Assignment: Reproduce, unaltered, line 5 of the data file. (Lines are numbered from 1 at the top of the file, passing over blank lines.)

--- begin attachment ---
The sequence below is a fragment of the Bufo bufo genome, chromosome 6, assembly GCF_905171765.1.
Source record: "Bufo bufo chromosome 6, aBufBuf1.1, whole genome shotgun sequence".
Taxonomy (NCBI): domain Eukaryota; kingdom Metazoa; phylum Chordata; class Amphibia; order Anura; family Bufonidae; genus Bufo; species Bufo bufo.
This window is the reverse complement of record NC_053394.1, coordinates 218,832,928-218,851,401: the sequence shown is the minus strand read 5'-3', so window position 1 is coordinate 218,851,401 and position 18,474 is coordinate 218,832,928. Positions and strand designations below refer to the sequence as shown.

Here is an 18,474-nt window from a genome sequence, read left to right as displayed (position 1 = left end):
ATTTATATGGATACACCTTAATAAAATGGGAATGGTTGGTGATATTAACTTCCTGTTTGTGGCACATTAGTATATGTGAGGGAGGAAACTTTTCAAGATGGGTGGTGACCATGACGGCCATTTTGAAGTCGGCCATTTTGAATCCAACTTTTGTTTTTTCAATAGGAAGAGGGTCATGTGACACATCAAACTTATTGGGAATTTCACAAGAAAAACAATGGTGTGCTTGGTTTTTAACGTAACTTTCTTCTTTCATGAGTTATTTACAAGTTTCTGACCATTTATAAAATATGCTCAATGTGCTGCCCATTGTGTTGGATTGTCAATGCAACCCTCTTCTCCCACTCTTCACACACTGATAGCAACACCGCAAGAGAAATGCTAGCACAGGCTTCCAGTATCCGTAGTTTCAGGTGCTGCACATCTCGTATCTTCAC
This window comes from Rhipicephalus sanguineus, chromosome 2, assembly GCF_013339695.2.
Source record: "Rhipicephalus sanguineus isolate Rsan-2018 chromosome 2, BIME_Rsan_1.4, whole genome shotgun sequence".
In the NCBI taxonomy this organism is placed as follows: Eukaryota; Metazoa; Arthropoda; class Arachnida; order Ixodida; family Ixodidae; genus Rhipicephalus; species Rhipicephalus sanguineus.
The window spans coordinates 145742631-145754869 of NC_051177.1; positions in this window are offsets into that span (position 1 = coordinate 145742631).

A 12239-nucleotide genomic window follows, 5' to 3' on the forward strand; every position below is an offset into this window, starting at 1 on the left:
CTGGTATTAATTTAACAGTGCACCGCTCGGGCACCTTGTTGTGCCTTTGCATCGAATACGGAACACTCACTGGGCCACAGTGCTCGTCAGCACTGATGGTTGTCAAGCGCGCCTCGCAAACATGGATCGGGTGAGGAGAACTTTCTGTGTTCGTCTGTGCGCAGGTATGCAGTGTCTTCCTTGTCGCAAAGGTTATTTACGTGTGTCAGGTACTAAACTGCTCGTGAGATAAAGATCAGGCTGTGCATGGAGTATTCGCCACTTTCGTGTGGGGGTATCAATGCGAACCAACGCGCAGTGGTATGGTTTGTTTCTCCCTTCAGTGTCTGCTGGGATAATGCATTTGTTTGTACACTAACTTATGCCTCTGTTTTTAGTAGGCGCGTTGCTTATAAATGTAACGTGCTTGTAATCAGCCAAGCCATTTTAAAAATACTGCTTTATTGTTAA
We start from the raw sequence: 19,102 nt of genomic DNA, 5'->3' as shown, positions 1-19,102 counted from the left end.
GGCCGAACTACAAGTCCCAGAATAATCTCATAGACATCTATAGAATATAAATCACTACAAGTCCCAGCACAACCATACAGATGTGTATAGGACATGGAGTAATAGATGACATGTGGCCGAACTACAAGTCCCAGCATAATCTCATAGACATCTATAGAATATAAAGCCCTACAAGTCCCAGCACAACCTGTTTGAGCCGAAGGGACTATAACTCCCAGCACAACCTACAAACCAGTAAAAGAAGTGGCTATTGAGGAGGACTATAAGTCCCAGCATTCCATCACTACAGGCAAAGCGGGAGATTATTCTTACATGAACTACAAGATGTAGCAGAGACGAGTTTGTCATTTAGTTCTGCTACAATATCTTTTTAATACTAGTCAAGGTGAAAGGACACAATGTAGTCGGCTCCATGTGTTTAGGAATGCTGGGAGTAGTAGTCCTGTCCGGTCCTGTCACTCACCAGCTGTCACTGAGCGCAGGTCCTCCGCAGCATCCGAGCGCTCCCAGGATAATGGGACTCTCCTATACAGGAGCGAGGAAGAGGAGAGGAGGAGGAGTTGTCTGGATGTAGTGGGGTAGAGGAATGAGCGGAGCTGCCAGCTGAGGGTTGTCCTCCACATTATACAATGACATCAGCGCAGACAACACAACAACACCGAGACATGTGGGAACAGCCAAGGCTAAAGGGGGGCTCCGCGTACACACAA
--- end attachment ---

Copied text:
Here is an 18,474-nt window from a genome sequence, read left to right as displayed (position 1 = left end):